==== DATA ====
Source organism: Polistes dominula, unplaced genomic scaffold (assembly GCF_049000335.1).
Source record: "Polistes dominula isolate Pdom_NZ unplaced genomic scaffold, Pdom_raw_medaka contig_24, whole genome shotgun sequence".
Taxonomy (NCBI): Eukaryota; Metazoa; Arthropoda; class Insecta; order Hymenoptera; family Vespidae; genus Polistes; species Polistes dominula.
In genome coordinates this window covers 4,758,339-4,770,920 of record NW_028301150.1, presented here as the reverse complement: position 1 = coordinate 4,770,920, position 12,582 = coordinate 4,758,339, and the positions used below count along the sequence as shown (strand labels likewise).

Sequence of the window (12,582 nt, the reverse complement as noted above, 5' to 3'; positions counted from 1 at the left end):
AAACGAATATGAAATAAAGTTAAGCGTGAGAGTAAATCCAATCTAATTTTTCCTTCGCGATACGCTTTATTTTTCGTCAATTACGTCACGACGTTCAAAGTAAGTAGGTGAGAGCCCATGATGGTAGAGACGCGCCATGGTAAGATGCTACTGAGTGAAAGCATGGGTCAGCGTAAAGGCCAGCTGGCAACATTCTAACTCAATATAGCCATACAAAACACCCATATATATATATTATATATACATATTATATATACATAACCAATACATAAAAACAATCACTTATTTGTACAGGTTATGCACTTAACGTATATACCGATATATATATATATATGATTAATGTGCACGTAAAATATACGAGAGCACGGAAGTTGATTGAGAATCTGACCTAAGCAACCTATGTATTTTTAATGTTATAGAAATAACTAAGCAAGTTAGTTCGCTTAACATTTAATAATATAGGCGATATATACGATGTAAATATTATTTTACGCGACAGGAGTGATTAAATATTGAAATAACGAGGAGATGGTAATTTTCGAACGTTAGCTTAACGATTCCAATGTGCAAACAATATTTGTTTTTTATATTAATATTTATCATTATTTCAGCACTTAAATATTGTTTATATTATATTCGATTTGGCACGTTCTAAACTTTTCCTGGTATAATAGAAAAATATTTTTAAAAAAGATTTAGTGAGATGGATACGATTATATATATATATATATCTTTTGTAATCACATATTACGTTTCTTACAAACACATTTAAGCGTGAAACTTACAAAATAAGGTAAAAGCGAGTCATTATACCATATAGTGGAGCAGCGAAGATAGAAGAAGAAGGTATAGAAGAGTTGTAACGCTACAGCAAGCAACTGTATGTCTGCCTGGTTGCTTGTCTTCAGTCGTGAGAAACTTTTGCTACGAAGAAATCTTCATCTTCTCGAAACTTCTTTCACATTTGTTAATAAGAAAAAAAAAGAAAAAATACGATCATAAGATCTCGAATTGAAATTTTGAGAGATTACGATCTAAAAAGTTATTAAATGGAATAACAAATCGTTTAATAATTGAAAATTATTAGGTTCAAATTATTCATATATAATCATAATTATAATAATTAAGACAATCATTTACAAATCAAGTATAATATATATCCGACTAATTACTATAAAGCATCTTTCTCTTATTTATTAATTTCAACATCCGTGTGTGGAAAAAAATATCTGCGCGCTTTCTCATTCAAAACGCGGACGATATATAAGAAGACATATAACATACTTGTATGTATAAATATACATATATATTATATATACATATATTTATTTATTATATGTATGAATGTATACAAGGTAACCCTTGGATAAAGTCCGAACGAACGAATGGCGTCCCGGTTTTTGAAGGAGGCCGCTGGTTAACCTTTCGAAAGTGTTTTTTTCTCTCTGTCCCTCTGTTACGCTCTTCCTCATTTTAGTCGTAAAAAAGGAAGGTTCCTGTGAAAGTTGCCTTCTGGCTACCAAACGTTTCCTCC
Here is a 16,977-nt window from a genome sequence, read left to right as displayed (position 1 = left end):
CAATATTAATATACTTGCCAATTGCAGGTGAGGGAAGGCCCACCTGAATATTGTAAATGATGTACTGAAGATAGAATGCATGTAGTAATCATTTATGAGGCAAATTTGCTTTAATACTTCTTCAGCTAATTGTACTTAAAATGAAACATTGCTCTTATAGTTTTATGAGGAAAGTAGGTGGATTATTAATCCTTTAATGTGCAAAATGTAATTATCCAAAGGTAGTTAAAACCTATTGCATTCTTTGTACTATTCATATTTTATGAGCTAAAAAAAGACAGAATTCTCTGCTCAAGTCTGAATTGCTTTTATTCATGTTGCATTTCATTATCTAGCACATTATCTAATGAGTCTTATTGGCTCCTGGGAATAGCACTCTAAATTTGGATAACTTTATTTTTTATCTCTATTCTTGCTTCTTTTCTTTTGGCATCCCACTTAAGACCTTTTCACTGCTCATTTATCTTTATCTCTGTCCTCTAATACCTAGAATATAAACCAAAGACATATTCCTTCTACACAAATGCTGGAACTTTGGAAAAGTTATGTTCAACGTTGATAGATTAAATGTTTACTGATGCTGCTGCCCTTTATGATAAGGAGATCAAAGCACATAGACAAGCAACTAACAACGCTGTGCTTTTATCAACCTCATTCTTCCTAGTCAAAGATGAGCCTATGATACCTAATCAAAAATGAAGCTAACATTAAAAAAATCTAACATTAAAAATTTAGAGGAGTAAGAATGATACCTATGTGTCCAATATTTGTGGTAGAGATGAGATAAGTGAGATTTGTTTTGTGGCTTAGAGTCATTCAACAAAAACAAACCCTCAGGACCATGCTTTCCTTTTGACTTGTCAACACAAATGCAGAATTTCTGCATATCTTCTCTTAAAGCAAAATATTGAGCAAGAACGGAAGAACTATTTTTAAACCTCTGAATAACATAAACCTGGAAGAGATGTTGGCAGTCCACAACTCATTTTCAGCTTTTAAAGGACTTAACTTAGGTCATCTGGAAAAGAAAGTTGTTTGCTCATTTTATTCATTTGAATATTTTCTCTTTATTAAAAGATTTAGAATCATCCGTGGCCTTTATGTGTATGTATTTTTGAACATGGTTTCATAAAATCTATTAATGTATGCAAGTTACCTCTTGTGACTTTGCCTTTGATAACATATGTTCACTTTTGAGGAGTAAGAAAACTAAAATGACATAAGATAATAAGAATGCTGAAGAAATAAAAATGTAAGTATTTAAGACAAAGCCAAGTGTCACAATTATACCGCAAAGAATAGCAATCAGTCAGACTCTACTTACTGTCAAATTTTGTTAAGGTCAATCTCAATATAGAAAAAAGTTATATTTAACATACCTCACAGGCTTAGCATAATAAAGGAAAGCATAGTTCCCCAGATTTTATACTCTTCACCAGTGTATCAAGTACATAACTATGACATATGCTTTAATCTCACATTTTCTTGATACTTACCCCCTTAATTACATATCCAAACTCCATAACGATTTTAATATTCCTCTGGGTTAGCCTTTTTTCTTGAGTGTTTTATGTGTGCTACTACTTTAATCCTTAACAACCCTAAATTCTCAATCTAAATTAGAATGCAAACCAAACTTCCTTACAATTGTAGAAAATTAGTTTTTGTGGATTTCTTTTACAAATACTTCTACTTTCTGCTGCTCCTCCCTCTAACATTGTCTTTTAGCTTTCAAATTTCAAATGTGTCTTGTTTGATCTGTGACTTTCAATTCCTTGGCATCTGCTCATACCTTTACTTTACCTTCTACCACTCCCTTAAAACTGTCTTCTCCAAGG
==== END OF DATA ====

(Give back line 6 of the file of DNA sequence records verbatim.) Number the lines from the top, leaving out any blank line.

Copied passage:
AAACGAATATGAAATAAAGTTAAGCGTGAGAGTAAATCCAATCTAATTTTTCCTTCGCGATACGCTTTATTTTTCGTCAATTACGTCACGACGTTCAAAGTAAGTAGGTGAGAGCCCATGATGGTAGAGACGCGCCATGGTAAGATGCTACTGAGTGAAAGCATGGGTCAGCGTAAAGGCCAGCTGGCAACATTCTAACTCAATATAGCCATACAAAACACCCATATATATATATTATATATACATATTATATATACATAACCAATACATAAAAACAATCACTTATTTGTACAGGTTATGCACTTAACGTATATACCGATATATATATATATATGATTAATGTGCACGTAAAATATACGAGAGCACGGAAGTTGATTGAGAATCTGACCTAAGCAACCTATGTATTTTTAATGTTATAGAAATAACTAAGCAAGTTAGTTCGCTTAACATTTAATAATATAGGCGATATATACGATGTAAATATTATTTTACGCGACAGGAGTGATTAAATATTGAAATAACGAGGAGATGGTAATTTTCGAACGTTAGCTTAACGATTCCAATGTGCAAACAATATTTGTTTTTTATATTAATATTTATCATTATTTCAGCACTTAAATATTGTTTATATTATATTCGATTTGGCACGTTCTAAACTTTTCCTGGTATAATAGAAAAATATTTTTAAAAAAGATTTAGTGAGATGGATACGATTATATATATATATATATCTTTTGTAATCACATATTACGTTTCTTACAAACACATTTAAGCGTGAAACTTACAAAATAAGGTAAAAGCGAGTCATTATACCATATAGTGGAGCAGCGAAGATAGAAGAAGAAGGTATAGAAGAGTTGTAACGCTACAGCAAGCAACTGTATGTCTGCCTGGTTGCTTGTCTTCAGTCGTGAGAAACTTTTGCTACGAAGAAATCTTCATCTTCTCGAAACTTCTTTCACATTTGTTAATAAGAAAAAAAAAGAAAAAATACGATCATAAGATCTCGAATTGAAATTTTGAGAGATTACGATCTAAAAAGTTATTAAATGGAATAACAAATCGTTTAATAATTGAAAATTATTAGGTTCAAATTATTCATATATAATCATAATTATAATAATTAAGACAATCATTTACAAATCAAGTATAATATATATCCGACTAATTACTATAAAGCATCTTTCTCTTATTTATTAATTTCAACATCCGTGTGTGGAAAAAAATATCTGCGCGCTTTCTCATTCAAAACGCGGACGATATATAAGAAGACATATAACATACTTGTATGTATAAATATACATATATATTATATATACATATATTTATTTATTATATGTATGAATGTATACAAGGTAACCCTTGGATAAAGTCCGAACGAACGAATGGCGTCCCGGTTTTTGAAGGAGGCCGCTGGTTAACCTTTCGAAAGTGTTTTTTTCTCTCTGTCCCTCTGTTACGCTCTTCCTCATTTTAGTCGTAAAAAAGGAAGGTTCCTGTGAAAGTTGCCTTCTGGCTACCAAACGTTTCCTCC